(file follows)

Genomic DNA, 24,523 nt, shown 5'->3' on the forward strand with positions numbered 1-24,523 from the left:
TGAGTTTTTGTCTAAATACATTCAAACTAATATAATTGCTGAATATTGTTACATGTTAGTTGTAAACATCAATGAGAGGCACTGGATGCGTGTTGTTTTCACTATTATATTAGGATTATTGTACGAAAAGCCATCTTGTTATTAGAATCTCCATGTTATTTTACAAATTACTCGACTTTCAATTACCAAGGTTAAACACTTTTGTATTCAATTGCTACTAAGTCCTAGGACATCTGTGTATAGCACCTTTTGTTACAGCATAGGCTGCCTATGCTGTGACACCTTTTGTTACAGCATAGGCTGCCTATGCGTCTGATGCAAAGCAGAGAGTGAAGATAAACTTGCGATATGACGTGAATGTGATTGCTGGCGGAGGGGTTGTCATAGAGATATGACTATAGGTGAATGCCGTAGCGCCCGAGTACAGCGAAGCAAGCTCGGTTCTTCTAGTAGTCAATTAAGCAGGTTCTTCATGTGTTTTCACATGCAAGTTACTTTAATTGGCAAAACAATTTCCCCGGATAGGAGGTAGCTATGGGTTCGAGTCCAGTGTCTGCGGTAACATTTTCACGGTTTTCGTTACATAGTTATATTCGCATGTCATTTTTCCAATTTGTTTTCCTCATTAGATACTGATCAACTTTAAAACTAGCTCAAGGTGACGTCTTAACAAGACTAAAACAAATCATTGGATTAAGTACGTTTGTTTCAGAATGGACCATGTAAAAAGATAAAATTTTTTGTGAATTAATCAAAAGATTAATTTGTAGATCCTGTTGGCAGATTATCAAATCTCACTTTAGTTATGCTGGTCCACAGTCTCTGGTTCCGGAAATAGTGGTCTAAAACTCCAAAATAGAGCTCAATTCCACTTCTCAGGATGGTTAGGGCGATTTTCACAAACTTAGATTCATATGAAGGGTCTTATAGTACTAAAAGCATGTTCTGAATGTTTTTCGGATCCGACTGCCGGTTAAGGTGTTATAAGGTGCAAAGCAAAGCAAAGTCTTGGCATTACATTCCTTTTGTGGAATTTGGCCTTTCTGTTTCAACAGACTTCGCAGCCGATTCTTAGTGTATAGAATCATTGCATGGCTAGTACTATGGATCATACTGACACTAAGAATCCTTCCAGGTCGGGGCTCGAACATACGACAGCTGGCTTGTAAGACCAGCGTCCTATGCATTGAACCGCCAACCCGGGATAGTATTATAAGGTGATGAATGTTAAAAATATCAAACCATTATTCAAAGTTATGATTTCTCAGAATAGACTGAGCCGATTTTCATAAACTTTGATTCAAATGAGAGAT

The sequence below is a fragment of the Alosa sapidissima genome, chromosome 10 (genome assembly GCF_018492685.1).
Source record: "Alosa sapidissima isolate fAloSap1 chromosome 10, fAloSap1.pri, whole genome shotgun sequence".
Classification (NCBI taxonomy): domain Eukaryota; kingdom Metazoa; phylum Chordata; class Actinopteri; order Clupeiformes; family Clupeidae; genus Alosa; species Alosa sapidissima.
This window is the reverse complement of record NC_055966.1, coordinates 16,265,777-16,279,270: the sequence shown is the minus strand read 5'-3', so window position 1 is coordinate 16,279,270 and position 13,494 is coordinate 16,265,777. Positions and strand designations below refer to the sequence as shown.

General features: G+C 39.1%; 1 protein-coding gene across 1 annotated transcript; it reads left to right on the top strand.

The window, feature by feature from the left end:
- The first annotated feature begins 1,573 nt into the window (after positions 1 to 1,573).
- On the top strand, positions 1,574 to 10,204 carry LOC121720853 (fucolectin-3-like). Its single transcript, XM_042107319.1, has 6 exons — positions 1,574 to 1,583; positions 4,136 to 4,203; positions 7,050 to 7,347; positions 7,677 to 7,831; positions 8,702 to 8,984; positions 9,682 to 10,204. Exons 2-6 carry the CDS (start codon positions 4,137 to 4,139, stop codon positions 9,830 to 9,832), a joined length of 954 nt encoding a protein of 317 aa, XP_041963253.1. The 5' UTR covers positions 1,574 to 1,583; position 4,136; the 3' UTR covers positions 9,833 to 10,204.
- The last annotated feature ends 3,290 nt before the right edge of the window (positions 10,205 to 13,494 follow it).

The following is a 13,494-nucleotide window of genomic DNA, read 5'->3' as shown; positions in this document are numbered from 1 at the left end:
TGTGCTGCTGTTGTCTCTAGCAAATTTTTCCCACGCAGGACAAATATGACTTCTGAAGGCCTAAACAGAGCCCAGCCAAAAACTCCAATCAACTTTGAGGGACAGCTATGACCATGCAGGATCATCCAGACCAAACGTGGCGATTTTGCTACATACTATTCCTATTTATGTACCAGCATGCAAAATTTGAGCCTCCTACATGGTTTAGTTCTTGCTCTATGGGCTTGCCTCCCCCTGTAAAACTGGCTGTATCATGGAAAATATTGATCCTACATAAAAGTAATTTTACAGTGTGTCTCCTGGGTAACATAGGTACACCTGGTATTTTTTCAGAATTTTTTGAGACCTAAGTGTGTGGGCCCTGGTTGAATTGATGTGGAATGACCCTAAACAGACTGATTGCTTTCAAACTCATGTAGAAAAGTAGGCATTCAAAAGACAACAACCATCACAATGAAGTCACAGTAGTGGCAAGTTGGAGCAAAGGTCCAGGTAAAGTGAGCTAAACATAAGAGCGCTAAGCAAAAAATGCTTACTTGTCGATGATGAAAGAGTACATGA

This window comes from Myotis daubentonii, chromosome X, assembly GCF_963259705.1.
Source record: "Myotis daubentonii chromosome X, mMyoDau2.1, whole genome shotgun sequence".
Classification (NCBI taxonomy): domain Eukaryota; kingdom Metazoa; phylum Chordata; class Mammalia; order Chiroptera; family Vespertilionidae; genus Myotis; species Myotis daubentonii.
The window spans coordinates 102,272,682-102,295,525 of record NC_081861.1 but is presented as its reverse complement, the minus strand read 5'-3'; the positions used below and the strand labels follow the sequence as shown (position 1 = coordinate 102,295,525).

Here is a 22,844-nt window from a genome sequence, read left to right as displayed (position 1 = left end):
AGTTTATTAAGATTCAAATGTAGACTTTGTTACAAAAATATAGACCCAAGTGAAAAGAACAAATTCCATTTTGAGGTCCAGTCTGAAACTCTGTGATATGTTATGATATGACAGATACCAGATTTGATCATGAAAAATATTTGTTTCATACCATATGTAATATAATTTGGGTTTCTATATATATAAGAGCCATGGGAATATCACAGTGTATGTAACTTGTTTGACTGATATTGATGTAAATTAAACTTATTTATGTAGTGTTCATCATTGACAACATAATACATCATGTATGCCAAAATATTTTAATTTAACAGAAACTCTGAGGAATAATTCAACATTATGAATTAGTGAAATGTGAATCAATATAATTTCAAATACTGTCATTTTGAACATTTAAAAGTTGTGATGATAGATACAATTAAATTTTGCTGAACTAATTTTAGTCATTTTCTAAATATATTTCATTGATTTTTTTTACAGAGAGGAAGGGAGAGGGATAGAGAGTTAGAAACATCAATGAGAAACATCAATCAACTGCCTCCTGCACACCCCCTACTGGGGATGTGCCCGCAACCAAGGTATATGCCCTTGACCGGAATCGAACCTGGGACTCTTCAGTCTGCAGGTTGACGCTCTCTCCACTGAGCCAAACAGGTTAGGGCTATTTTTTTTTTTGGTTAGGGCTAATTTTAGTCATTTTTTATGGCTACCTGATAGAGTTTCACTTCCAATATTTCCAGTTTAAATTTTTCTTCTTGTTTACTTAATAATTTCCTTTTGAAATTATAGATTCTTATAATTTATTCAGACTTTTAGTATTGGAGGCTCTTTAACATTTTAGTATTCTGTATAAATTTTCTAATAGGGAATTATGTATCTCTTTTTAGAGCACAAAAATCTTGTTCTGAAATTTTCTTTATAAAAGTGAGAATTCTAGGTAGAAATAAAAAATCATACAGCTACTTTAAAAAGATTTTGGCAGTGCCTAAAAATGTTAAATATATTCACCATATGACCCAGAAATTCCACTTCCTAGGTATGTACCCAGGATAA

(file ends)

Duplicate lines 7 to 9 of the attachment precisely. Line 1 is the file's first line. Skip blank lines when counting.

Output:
General features: G+C 39.1%; 1 protein-coding gene across 1 annotated transcript; it reads left to right on the top strand.

The window, feature by feature from the left end:
- The first annotated feature begins 1,573 nt into the window (after positions 1 to 1,573).